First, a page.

Take the 2-minute tour ×
Role-playing Games Stack Exchange is a question and answer site for gamemasters and players of tabletop, paper-and-pencil role-playing games. It's 100% free, no registration required.

I am aware that the Somatic Weaponry feat in Complete Mage allows you to use spells with somatic components while your hands are full, but does this apply to a Warlock's invocations, or spells exclusively?

If context helps, I'm considering a Warlock build that will make use of a Spiked Chain.

share|improve this question

2 Answers 2

up vote 2 down vote accepted

No, both because spell-like abilities are not spells, and more importantly because it would be meaningless.

Spell-like abilities do not normally have somatic components. Warlock invocations are special in that they do have “simple” somatic components that are affected by the Arcane Spell Failure of Medium or Heavy armors. There is no indication that weapons interfere with them, however. RAW, it’s not automatic that the rules for spells apply to spell-like abilities (or else the feat would work); if your DM is houseruling that they do, then he should be amenable to houseruling the feat to work.

Moreover, a Spiked Chain would not interfere with spells anyway – you can carry two-handed weapons with one hand, and can remove and add hands to a weapon as a free action. Thus you can let go of the chain with one hand, cast the invocation, and put the hand back in order to attack with it. Similarly, bucklers definitely leave the hand free to use somatic components, and light shields arguably do. The only people who have to worry about somatic components while wielding weapons are those who are dual wielding.

Finally, I want to point out that eldritch glaive in Dragon Magic is a much better alternative to the Spiked Chain. It is cast as a full-round action, and allows you to make as many attacks as you could in a full-attack, each attack being a touch attack that deals eldritch blast damage. Like a regular glaive, the eldritch glaive has reach (but cannot hit adjacent targets). It’s really the best way to make a melee Warlock.

If you don’t have Dragon Magic, I probably still wouldn’t bother with hideous blow. You can only ever use it to make a single attack, which is pretty poor. Focus on invocations for defense/mobility/debuffs; eldritch blast just becomes a (relatively good) back-up ranged weapon for when you cannot use your Spiked Chain.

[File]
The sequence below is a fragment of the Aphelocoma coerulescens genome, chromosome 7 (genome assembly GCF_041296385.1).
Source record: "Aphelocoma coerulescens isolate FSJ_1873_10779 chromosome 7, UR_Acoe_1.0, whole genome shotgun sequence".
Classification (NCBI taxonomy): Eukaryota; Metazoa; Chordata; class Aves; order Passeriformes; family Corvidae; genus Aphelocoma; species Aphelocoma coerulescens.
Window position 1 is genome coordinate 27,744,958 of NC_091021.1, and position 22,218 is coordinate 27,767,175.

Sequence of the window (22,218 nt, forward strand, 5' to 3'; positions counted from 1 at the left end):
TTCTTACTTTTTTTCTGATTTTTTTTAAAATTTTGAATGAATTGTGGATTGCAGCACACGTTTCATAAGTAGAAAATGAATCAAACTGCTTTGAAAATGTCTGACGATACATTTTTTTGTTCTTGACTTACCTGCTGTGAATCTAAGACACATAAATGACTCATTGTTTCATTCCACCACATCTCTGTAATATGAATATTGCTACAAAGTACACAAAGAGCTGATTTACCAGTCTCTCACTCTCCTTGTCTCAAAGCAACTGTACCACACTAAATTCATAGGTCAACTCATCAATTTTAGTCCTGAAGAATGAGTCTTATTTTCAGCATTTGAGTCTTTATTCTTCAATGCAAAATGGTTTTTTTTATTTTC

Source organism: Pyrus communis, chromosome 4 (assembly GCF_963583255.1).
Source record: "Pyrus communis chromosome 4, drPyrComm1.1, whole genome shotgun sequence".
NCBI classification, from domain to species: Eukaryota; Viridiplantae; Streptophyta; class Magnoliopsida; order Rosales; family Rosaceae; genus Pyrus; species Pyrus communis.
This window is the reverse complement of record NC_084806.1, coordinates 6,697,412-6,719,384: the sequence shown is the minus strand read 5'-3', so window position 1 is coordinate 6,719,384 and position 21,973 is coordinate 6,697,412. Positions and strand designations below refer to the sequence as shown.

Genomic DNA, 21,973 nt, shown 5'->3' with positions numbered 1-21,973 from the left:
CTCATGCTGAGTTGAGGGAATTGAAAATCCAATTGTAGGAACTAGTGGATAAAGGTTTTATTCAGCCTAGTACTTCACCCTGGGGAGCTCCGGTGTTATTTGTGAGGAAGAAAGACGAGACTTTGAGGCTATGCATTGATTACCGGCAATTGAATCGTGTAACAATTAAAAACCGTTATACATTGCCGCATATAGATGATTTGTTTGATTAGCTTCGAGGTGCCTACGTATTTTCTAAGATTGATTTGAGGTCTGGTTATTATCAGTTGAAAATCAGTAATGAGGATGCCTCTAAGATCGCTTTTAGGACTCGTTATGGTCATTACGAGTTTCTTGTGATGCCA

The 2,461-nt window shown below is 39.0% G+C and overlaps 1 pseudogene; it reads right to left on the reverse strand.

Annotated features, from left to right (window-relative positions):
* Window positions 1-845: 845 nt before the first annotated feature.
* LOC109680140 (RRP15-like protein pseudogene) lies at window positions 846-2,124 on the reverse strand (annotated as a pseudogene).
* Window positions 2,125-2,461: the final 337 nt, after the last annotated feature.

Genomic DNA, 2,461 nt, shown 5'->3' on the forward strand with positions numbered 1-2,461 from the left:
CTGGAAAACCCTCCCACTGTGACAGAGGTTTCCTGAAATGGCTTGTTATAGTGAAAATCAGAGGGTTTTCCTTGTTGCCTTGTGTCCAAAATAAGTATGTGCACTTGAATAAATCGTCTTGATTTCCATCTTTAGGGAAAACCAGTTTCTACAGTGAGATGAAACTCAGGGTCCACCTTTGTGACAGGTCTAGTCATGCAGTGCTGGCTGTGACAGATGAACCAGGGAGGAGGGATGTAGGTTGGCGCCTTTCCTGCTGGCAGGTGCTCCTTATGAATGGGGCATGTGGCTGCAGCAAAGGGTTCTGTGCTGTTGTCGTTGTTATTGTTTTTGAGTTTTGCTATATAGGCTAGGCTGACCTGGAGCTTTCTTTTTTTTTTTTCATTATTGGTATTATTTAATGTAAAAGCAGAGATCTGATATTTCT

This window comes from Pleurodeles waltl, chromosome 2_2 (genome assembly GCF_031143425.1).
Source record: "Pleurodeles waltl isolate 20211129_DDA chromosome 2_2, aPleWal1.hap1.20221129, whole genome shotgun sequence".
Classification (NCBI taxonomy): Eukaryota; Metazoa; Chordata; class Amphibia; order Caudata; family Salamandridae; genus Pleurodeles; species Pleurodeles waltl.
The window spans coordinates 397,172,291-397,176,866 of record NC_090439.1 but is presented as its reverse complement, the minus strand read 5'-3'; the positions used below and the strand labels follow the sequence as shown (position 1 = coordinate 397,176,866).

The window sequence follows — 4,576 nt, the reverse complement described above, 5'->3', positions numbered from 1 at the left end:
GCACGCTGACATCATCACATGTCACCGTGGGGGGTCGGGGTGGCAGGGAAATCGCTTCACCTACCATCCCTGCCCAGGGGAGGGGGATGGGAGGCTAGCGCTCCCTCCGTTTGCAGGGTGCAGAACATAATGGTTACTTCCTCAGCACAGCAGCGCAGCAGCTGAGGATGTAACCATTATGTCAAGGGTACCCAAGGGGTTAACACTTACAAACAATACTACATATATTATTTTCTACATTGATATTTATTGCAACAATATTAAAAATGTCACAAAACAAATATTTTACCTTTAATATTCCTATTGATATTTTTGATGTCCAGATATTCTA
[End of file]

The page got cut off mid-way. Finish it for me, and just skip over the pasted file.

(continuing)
share|improve this answer
    
Okay, that sounds a lot cooler. I do have Dragon Magic, so that could work out. In the meantime, would I need to bother with regular melee weapons if I use Eldritch Glaive, and if so, what would be the best recommendation? –  Cobalt Nov 23 '12 at 1:37
    
@Cobalt: you would not, no: the eldritch glaive invocation creates a magic weapon for you. It counts as a Blast Shape, too, and you can apply Eldritch Essences to it, which is pretty cool. Vitriolic Blast for an almost irresistable attack, various debuffs, etc. Dragon Magic is a good book for Warlocks in general. –  KRyan Nov 23 '12 at 2:00
    
Ah, cool. Would I benefit from proficiency feats for it, though? –  Cobalt Nov 23 '12 at 14:16
    
"Proficiency feats"? If you mean (Simple, Martial, Exotic) Weapon Proficiency, you don't need them. If you mean things like Weapon Focus, Weapon Specialization, etc... those are bad feats that I don't recommend you take unless you need one as a prereq. But they do work; see Complete Arcane about "weapon-like" spells and spell-likes. Also, see this guide for way more information than I have about how to do melee Warlocks. –  KRyan Nov 23 '12 at 14:23

The feat specifies spells exclusively, but invocations are spell-like abilities. RAW, you can't use Somatic Weaponry with Invocations for the same reason you can't use metamagic feats with spell-like abilities. On page 7 of Complete Arcane, it states explicitly that "spell-like abilities are not actually spells". If you have a DM who would allow it, you could ask for a version of the feat that applies to Invocations instead of spells.

share|improve this answer
    
Ah, thanks, then. Frankly, now that I think about it, the build I was thinking of would have needed a lot of feats to work out, so I guess a simpler build that lets me focus more on my powers would work better in the long run. –  Cobalt Nov 23 '12 at 1:06

Your Answer

 
discard

By posting your answer, you agree to the privacy policy and terms of service.

Not the answer you're looking for? Browse other questions tagged or ask your own question.